Published on March 4th, 2013 | by Guest Contributor2
3% Of U.S. Electricity Could Come From U.S. Rivers
The Electric Power Research Institute (EPRI) recently completed a mapping and assessment of hydrokinetic resources in continental U.S. rivers and found that these undeveloped resources could provide 3% of the nation’s annual use of electricity. The assessment is part of an Energy Department effort to assess U.S. hydrokinetic waterpower resources, including river, wave, tidal, ocean thermal, and ocean current.
The assessment analyzed 71,398 river segments across the 48 contiguous states and additional river segments in Alaska. It yielded a total theoretical resource estimate of 1,381 terawatt-hours per year (TWh/yr) for the continental United States, which is equivalent to approximately 25% of annual U.S. electricity consumption. Because there are constraints on developing many sites, the study found that the technically recoverable resource estimate for the continental United States is 120 TWh/yr, or approximately 3% of annual U.S. electricity consumption.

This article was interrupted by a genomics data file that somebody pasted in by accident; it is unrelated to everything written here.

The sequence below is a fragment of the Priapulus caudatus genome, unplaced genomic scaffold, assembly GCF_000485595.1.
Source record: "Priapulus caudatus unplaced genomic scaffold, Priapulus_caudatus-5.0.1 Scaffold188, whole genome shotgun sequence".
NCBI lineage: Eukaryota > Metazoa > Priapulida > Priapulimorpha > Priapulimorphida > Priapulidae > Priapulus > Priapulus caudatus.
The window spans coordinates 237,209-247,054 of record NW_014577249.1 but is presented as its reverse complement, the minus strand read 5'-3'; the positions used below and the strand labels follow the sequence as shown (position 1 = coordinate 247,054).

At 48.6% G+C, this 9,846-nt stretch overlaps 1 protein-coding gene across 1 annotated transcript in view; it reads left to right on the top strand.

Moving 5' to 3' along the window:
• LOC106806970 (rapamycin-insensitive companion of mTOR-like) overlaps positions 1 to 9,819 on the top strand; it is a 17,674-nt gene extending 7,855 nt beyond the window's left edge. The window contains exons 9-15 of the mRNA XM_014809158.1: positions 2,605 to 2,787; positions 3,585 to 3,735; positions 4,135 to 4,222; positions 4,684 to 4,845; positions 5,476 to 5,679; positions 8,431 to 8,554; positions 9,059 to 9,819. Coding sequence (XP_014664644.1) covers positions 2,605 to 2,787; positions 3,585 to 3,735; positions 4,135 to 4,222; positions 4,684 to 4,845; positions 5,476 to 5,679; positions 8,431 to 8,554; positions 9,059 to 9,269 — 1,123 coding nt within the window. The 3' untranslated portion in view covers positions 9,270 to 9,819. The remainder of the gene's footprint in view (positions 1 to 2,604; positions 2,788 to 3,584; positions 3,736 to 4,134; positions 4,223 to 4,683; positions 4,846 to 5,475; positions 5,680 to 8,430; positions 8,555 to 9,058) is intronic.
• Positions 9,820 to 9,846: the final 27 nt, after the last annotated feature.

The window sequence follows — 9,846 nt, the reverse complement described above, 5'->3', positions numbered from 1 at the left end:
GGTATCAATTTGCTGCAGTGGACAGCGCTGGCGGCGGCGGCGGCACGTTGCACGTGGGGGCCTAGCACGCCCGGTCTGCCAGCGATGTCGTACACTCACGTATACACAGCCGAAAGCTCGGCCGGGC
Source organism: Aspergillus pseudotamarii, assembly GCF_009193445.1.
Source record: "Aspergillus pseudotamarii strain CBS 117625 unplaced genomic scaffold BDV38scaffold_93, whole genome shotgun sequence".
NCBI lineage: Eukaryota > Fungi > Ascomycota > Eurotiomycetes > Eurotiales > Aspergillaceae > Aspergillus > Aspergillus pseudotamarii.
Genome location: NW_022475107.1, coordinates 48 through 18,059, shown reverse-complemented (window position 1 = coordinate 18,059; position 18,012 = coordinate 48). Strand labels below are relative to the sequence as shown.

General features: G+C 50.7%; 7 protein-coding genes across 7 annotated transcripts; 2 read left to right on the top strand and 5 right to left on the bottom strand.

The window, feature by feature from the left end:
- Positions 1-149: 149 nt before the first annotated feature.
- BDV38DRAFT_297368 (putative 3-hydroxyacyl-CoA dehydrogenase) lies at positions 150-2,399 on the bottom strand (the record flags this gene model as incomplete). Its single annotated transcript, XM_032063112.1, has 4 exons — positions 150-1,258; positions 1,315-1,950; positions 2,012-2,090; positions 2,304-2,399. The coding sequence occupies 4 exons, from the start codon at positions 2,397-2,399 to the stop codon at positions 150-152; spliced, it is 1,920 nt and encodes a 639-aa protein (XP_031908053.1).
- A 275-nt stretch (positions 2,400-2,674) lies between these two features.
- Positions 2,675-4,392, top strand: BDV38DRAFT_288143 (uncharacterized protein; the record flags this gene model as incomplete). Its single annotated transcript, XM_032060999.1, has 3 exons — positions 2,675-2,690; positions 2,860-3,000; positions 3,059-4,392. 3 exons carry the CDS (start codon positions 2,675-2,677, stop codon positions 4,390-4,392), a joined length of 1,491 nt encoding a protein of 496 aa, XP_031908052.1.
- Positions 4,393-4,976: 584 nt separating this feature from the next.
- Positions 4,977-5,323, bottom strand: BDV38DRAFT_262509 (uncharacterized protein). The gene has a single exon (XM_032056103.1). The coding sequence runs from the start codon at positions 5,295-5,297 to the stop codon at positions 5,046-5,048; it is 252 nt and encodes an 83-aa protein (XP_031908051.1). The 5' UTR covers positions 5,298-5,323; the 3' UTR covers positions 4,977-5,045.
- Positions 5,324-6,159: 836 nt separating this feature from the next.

The results show that the Lower Mississippi region constitutes almost half (47.9%) of the technically recoverable resource estimate; Alaska, 17.1%; the Pacific Northwest region, 9.2%; and the Ohio region, 5.7%. See the EPRI press release.
This article was originally published on the U.S. Energy Efficiency & Renewable Energy (EERE) website (image added).